California drought or dream? Jerry Brown at a hinge of Golden State history.

Gov. Jerry Brown must decide if he can keep his father's expansive vision for the state alive at a time when California is dealing with a severe drought.

Max Whittaker/Reuters/File
California Gov. Jerry Brown waits to speak during a news conference at the State Capitol in Sacramento, Calif., last month.

If ever there was a California governor made for this moment, Jerry Brown might well be it.

Fifty years ago, Governor Brown's father sat in the same seat that the son now occupies, and from the political smithies of Sacramento he forged the modern image of the Golden State. More than any other man, perhaps, Pat Brown fashioned California's sense of itself – a land of unapologetic possibility, dappled with sun, dusted with dreams, and outlined only by the limits of the imagination.

Be it the building of roadways or universities or water works, Pat Brown always thought big and bold, and California sprang into being in his likeness.

Now, the son is tasked with saving the California of his father's creating.

Amid a drought unprecedented in the state's history, Gov. Jerry Brown is steward over not only 38 million Americans and the world's seventh-largest economy, but also of a unique idea that has launched Disneyland and Apple and President Ronald Reagan.

Nature has sought to tarnish the Golden State's luster before, but earthquakes and mudslides require fortitude and persistence. If, as the younger Brown says, the current California drought is the product of changing climate patterns, it would seem to require an altogether less-Californian value: parsimony.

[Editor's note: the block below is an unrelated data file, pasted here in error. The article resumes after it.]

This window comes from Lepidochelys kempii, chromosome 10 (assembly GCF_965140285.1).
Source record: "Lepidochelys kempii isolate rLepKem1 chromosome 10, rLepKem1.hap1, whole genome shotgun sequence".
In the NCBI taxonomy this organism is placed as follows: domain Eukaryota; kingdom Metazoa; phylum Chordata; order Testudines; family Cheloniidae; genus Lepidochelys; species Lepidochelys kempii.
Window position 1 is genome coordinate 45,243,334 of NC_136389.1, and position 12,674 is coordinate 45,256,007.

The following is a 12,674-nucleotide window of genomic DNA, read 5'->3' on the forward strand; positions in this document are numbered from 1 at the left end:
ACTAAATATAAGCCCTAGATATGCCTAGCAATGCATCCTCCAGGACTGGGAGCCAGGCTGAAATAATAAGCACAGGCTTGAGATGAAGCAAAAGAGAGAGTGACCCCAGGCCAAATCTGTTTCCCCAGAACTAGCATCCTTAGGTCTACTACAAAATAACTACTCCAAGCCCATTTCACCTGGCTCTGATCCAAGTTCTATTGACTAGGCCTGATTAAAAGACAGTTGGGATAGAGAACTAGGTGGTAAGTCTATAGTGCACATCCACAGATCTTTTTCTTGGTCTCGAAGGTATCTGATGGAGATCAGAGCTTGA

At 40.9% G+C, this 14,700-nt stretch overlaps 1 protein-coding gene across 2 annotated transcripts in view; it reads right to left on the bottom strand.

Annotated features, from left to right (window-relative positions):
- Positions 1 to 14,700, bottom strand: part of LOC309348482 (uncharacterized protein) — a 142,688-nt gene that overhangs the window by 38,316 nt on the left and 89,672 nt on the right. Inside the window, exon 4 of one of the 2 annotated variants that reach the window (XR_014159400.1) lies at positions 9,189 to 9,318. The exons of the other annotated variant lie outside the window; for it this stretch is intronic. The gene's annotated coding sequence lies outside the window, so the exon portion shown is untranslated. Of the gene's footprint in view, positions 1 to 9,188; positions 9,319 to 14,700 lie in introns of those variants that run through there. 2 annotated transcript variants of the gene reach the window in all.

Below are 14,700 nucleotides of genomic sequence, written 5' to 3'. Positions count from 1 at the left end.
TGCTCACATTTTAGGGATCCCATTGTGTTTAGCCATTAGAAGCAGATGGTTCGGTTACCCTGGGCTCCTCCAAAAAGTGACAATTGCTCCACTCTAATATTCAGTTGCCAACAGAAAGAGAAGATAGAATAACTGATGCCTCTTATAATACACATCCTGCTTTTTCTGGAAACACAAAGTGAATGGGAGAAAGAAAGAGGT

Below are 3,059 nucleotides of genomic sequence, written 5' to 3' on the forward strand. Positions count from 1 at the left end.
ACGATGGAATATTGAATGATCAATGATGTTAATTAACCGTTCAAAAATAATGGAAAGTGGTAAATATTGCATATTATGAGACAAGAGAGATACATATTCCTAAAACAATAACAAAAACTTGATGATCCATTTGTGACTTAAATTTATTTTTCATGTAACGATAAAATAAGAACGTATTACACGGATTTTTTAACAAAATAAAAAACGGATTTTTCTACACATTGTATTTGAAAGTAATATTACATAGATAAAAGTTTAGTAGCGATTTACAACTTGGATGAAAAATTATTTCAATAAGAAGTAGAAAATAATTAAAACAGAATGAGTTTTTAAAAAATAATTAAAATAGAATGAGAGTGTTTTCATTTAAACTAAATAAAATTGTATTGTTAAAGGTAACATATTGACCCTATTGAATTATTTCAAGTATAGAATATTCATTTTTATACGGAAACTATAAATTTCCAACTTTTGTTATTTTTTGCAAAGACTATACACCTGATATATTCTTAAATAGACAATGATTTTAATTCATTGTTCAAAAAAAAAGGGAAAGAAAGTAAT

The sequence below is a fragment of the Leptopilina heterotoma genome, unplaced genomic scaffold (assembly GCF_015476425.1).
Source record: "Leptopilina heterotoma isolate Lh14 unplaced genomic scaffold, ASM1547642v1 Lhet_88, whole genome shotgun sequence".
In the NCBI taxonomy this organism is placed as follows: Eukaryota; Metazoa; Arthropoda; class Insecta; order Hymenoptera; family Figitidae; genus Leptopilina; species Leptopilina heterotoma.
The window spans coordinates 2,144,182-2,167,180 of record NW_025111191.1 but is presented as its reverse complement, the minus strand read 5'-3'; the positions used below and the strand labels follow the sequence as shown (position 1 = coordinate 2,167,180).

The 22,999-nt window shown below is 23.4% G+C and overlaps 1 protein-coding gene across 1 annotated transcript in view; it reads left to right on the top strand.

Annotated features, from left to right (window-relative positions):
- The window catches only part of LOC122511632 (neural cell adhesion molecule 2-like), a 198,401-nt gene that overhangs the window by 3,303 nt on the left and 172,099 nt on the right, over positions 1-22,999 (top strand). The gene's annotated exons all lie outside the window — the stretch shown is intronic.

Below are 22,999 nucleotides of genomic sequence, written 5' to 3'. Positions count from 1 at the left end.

Perhaps Brown will again be able to turn California's considerable ingenuity into unseen solutions, as he did during his first stint as governor from 1975 to 1983, when he oversaw the state's remarkable march toward cleaner skies. But if the way forward requires sacrifice – as he himself has suggested – Brown's greatest legacy might be presiding over a moment when the legacy of plenty created by his father began to come up against the stark realities of that vision – a land increasingly pushed to its environmental limits by its continued success and climate changes.

For politicians who shudder at the fallout from snowpocalypses or supercharged superstorms, Brown's would seem to be the most unenviable of tasks – a Sandy unspooling over months and years instead of minutes. But Brown's credentials are impeccable.

As governor of California in the 1970s and '80s, Brown was a band leader for the rise of modern environmentalism. His battles against Big Oil and his vision of greater energy efficiency, green power, and strong anti-smog measures profoundly shaped generations to come. In his inauguration address for this fourth term as governor this year, he put his political bulls-eye on global warming.

Moreover, from the moment Brown returned to the governor's office in 2011, he has been a political plumber in search of stuck toilets. He returned to Sacramento to fix California, and from the start he has acted as though he was short on time. Already, he has played a significant role in reversing the outlandish state deficits from the 2000s; California is back in the black.

Like his father, Brown is not afraid of thinking big on any topic.

He wants to link Los Angeles and San Francisco with a $68 billion high speed rail network. He wants to build two 40-foot-wide, 35-mile-long tunnels to bring water from the north to the south at a cost of $23 billion.